Consumption of fruit and vegetables in relation with psychological disorders in Iranian adults
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Findings from observational studies on the relationship between fruit and vegetables consumption and risk of mental disorders are contradictory. We aimed to examine the association between fruit and vegetables intake and prevalence of depression, anxiety, and psychological distress in a large group of Iranian adults.
This cross-sectional study was conducted on 3362 people of Iranian adults working in 50 health centers. Dietary data were collected using a validated dish-based 106-item semi-quantitative food frequency questionnaire (FFQ). The Iranian-validated version of Hospital Anxiety and Depression Scale (HADS) was used to screen for anxiety and depression. The General Health Questionnaire (GHQ) was used to assess psychological distress.
The prevalence of depression, anxiety, and high psychological distress among the study population was 30.0, 15.2, and 25.0%, respectively. Women in the top quintile of fruit intake, compared with those in the bottom quintile, had 57, 50, and 60% lower odds of depression, anxiety, and psychological distress. Consumption of vegetables was significantly associated with lower odds of depression (OR 0.65; 95% CI 0.46, 0.93) in women and lower odds of anxiety (OR 0.43; 95% CI 0.22, 0.87) in men. In addition, after adjustment for potential confounders, women in the highest quintile of fruit and vegetables intake, compared with those in the bottom quintile, had significantly lower odds of depression (OR 0.55; 95% CI 0.37, 0.80) and psychological distress (OR 0.60; 95% CI 0.40, 0.90). Furthermore, high intake of total fruit and vegetables was associated with lower odds of psychological distress (OR 0.42; 95% CI 0.21, 0.81) in men.
We found significant inverse associations between high intake of fruit with depression, anxiety, and psychological distress in Iranian women. High consumption of vegetables was also associated with lower risk of depression and anxiety, respectively, in women and men. In addition, high intake of total fruit and vegetable was associated with lower odds of depression and psychological distress in women and men.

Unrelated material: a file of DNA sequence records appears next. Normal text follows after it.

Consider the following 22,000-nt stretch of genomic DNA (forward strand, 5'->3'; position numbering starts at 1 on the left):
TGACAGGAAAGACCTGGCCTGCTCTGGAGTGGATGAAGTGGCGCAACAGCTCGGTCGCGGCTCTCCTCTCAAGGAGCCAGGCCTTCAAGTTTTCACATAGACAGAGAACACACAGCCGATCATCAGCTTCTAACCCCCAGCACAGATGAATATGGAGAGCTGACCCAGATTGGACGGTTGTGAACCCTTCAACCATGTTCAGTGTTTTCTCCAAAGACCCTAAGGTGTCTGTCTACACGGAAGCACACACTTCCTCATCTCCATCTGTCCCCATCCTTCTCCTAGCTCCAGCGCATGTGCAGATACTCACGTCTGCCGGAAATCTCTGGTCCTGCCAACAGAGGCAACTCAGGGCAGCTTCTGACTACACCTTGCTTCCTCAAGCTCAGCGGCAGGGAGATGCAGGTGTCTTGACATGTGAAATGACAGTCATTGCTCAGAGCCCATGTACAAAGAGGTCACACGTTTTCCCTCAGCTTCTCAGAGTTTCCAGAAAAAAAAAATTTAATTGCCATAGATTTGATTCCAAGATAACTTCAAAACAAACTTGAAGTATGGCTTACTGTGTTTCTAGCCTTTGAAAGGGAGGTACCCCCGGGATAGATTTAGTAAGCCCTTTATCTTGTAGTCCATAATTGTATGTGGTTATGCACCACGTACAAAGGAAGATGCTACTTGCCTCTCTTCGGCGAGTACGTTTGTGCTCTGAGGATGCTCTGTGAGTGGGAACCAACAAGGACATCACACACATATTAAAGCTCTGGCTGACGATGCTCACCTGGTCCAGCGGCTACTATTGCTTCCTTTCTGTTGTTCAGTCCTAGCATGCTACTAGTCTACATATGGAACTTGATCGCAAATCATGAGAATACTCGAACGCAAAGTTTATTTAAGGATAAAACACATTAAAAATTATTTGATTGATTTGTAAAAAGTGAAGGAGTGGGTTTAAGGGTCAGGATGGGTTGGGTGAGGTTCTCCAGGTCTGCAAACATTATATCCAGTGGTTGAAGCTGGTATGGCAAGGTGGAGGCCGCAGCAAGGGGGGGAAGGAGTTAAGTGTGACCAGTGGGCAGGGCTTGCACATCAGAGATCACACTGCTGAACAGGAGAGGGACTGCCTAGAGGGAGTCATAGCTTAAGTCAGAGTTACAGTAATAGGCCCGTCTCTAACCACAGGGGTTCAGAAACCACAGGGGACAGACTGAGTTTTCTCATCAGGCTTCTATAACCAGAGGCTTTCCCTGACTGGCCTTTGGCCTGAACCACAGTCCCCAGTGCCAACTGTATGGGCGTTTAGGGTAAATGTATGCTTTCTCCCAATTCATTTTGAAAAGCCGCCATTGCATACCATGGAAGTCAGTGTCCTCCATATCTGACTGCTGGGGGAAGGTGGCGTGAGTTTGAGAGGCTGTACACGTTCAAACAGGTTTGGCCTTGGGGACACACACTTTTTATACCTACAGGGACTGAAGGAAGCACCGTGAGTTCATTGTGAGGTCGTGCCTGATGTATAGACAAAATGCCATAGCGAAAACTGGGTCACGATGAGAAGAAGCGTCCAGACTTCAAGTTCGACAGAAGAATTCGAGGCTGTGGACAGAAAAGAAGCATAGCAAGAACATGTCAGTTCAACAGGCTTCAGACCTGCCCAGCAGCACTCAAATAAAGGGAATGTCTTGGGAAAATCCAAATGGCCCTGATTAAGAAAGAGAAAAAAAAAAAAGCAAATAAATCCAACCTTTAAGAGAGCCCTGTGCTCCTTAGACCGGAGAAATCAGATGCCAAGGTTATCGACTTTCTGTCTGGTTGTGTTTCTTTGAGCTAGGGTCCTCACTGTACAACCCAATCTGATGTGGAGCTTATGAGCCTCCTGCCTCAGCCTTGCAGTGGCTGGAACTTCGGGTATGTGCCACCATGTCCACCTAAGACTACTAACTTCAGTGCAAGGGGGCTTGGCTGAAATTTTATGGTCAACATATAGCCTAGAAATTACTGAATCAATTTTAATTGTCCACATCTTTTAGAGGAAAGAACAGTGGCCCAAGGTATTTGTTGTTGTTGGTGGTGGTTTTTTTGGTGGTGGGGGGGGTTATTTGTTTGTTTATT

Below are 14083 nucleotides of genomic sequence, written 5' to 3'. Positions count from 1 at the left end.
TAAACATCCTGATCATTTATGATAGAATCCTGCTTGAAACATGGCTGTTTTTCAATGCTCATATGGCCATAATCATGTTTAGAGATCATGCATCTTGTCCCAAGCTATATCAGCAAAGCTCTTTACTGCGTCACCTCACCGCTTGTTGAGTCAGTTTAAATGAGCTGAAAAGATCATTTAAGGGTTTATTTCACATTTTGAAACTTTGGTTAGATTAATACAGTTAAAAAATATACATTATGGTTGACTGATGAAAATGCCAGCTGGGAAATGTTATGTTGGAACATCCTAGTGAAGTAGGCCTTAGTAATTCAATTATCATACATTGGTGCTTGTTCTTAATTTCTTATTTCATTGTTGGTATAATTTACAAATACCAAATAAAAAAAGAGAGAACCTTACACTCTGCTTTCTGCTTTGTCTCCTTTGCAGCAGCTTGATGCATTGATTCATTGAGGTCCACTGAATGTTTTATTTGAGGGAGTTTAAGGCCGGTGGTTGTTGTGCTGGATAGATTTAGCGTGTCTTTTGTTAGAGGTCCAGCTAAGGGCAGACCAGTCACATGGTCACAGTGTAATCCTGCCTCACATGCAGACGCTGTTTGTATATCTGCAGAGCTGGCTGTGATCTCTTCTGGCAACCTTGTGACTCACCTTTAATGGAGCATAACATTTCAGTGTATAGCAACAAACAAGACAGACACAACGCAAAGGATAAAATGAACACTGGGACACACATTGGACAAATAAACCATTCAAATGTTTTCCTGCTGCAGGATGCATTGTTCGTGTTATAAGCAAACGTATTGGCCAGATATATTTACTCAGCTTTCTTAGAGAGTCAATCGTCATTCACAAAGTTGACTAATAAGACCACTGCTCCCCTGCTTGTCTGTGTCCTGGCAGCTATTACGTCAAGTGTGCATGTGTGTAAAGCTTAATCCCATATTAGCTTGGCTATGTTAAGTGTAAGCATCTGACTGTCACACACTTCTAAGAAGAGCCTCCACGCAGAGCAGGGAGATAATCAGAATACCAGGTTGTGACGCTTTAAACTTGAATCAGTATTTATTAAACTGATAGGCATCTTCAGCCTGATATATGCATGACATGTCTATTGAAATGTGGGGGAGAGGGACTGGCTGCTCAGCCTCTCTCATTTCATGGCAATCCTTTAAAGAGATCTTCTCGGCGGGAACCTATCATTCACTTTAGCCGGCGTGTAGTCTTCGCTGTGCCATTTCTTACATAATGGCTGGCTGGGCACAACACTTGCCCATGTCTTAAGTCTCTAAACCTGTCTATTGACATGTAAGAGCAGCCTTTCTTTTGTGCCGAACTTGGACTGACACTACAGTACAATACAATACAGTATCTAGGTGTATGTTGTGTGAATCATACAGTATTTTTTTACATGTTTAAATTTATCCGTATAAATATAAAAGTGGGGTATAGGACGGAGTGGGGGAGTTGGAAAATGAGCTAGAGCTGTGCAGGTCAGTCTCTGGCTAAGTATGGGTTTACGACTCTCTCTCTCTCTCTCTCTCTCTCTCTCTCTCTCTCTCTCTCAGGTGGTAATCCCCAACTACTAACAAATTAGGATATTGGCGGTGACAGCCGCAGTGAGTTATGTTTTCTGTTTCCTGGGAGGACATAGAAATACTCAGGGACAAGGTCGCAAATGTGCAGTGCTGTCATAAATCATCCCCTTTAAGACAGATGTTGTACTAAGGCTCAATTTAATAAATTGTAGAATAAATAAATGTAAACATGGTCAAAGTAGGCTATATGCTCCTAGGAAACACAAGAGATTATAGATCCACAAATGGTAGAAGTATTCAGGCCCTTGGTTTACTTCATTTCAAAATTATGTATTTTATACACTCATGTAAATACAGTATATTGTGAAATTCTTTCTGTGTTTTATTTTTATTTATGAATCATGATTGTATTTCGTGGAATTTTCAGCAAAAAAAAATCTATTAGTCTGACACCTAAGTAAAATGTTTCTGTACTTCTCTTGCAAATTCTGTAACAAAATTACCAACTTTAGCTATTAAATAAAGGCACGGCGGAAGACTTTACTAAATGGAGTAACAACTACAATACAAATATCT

KeywordsFruit Vegetables Depression Anxiety Distress
Food frequency questionnaire
General Practice Physical Activity Questionnaire
General Health Questionnaire
Hospital Anxiety and Depression Scale
- 95% CI
95% confidence interval
Study on the Epidemiology of Psychological-Alimentary Health and Nutrition
Isfahan University of Medical Sciences
Analysis of variance
Analysis of covariance
We wish to thank all staff of Isfahan University of Medical Sciences who kindly participated in our study and staff of Public Relations Unit, and other authorities of IUMS for their excellent cooperation. Dr. Ahmad Esmaillzadeh was supported by a grant from Iran National Science Foundation (INSF).
FS, HM, PS, AHK, MJH, HA, AF, FS, AE, and PA contributed in conception, design, data collection, statistical analyses, data interpretation, manuscript drafting, approval of the final version of the manuscript, and agreed for all aspects of the work.
The financial support for conception, design, data analysis and manuscript drafting comes from National Institute for Medical Research Development (NIMAD) (project number: 963472).
Compliance with ethical standards
Conflict of interest
None of the authors had any personal or financial conflicts of interest.
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